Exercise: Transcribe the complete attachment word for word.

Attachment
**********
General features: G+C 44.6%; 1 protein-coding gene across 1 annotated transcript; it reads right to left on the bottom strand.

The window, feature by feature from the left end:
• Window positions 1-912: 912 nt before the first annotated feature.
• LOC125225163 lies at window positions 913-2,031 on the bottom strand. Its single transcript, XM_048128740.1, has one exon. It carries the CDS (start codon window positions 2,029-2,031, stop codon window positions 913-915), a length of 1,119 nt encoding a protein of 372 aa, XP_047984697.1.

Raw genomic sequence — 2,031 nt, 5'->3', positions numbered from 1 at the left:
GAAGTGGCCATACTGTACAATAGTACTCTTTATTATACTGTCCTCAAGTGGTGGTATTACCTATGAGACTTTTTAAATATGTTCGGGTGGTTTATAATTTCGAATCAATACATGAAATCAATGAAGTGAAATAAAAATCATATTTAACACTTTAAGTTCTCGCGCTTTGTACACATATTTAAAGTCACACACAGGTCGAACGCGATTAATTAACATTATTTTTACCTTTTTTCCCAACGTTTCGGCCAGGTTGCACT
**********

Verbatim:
General features: G+C 44.6%; 1 protein-coding gene across 1 annotated transcript; it reads right to left on the bottom strand.

The window, feature by feature from the left end:
• Window positions 1-912: 912 nt before the first annotated feature.
• LOC125225163 lies at window positions 913-2,031 on the bottom strand. Its single transcript, XM_048128740.1, has one exon. It carries the CDS (start codon window positions 2,029-2,031, stop codon window positions 913-915), a length of 1,119 nt encoding a protein of 372 aa, XP_047984697.1.

Raw genomic sequence — 2,031 nt, 5'->3', positions numbered from 1 at the left:
GAAGTGGCCATACTGTACAATAGTACTCTTTATTATACTGTCCTCAAGTGGTGGTATTACCTATGAGACTTTTTAAATATGTTCGGGTGGTTTATAATTTCGAATCAATACATGAAATCAATGAAGTGAAATAAAAATCATATTTAACACTTTAAGTTCTCGCGCTTTGTACACATATTTAAAGTCACACACAGGTCGAACGCGATTAATTAACATTATTTTTACCTTTTTTCCCAACGTTTCGGCCAGGTTGCACT